Congress Pauses Temporarily in its Anti-Freedom Rampage
ACLU Applauds House Committee Members For Stopping Attack on Civil Liberties
If you have not already seen it, Fred Foldvary's editorial from yesterday, Don't Do It, Don't Say It, Don't Think It , concerned some terrible human rights violations by state and federal governments. Now the House of Representatives has scaled back some of the newest anti-Constitution abuses that it was planning to perpetrate against U.S. citizens. Here is an update on this, courtesy of the ACLU.
WASHINGTON -- In a victory for privacy and free speech rights, the House Judiciary Committee adopted a drug bill that was swept clean of its most troubling civil liberties proposals, including both a secret "black bag" searches provision and an Internet censorship measure.
"The Judiciary Committee today bravely withstood pressure to expand some of the worst elements of the so-called war on drugs," said Marvin Johnson, a Legislative Counsel for the American Civil Liberties Union's Washington National Office.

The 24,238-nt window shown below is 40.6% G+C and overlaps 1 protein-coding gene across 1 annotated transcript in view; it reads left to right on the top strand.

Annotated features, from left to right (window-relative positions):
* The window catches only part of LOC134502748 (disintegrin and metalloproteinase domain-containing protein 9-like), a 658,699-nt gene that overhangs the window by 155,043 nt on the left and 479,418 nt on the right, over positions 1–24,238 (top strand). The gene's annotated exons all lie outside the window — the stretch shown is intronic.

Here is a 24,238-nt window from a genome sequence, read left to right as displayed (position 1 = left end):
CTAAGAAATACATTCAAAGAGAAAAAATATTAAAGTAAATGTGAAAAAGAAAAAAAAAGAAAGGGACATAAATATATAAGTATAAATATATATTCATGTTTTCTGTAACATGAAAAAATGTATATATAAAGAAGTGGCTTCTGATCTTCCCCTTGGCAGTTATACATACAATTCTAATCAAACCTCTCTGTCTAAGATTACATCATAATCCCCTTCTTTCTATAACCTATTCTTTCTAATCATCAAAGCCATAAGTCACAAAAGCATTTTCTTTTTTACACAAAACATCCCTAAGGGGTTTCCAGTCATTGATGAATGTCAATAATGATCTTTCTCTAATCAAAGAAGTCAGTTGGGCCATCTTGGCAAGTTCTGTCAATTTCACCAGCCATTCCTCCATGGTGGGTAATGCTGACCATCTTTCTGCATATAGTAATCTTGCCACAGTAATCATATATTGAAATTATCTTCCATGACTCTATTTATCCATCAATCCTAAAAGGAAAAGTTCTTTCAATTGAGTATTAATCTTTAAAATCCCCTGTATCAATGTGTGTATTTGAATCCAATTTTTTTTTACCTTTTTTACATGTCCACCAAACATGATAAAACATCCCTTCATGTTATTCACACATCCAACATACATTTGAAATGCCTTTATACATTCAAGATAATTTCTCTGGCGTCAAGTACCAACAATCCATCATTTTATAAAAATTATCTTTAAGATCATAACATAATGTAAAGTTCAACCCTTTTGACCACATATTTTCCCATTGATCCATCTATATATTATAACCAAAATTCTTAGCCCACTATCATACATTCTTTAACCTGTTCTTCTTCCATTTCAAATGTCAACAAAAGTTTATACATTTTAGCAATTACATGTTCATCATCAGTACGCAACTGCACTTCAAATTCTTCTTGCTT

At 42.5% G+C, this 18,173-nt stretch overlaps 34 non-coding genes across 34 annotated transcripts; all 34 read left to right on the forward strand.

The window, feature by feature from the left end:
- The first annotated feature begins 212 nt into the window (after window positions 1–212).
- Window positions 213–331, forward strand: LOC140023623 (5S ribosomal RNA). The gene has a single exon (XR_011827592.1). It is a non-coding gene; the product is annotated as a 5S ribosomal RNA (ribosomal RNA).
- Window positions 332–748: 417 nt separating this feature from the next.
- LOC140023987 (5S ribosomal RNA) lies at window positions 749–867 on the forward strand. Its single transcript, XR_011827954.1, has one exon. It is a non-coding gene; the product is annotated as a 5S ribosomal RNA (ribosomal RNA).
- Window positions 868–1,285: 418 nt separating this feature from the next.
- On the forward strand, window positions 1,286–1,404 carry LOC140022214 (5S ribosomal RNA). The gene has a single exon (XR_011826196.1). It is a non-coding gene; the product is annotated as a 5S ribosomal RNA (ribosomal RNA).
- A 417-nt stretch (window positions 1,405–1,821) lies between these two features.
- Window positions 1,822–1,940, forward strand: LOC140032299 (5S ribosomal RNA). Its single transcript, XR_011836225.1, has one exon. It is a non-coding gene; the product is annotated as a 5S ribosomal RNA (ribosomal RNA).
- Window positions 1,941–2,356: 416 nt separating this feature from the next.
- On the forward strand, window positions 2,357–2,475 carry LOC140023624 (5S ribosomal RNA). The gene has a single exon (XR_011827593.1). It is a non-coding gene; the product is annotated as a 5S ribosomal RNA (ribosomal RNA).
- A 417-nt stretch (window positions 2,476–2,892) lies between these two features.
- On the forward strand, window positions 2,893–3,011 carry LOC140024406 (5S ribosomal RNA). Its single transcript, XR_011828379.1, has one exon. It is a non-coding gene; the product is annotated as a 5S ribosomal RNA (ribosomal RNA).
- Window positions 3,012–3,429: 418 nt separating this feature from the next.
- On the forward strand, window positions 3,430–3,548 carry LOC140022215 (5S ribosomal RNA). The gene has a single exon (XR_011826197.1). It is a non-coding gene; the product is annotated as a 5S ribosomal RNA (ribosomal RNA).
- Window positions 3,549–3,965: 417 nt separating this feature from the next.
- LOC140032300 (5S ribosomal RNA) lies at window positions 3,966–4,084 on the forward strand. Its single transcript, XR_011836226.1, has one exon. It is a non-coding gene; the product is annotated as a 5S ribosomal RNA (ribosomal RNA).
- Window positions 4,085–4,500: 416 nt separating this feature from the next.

Over the last several months, proponents of the bill -- known as the Methamphetamine Anti-Proliferation Act, (HR 2987) -- have steadily dropped some of its most controversial pieces, including a provision that would have made it illegal for news websites to link to webpages about topics like medical marijuana and hemp production by threatening them with jail time.
Another provision that was removed would have forced Internet Service Providers to remove users' web pages without due process on the basis of mere allegations by the government.
In a display of extraordinary bipartisan cooperation, the committee passed an amendment offered by Representatives Bob Barr (R-GA) and Tammy Baldwin (D-WI) that stopped the government from criminalizing speech that might contradicts its "war on drugs" propaganda.
The ACLU expressed disappointment that the bill still included a provision that would create new federal drug offenses, ignoring calls to halt the federalization of crime from across the political spectrum, including Supreme Court Chief Justice William Rehnquist and Representative Maxine Waters.
"...some members of Congress appear to be saying that no cost is too high when it comes to cultivating a tough on crime image," said Rachel King, an ACLU Legislative Counsel.
What's your opinion on the so-called drug war and the U.S. Constitution? Tell your views to The Progress Report:
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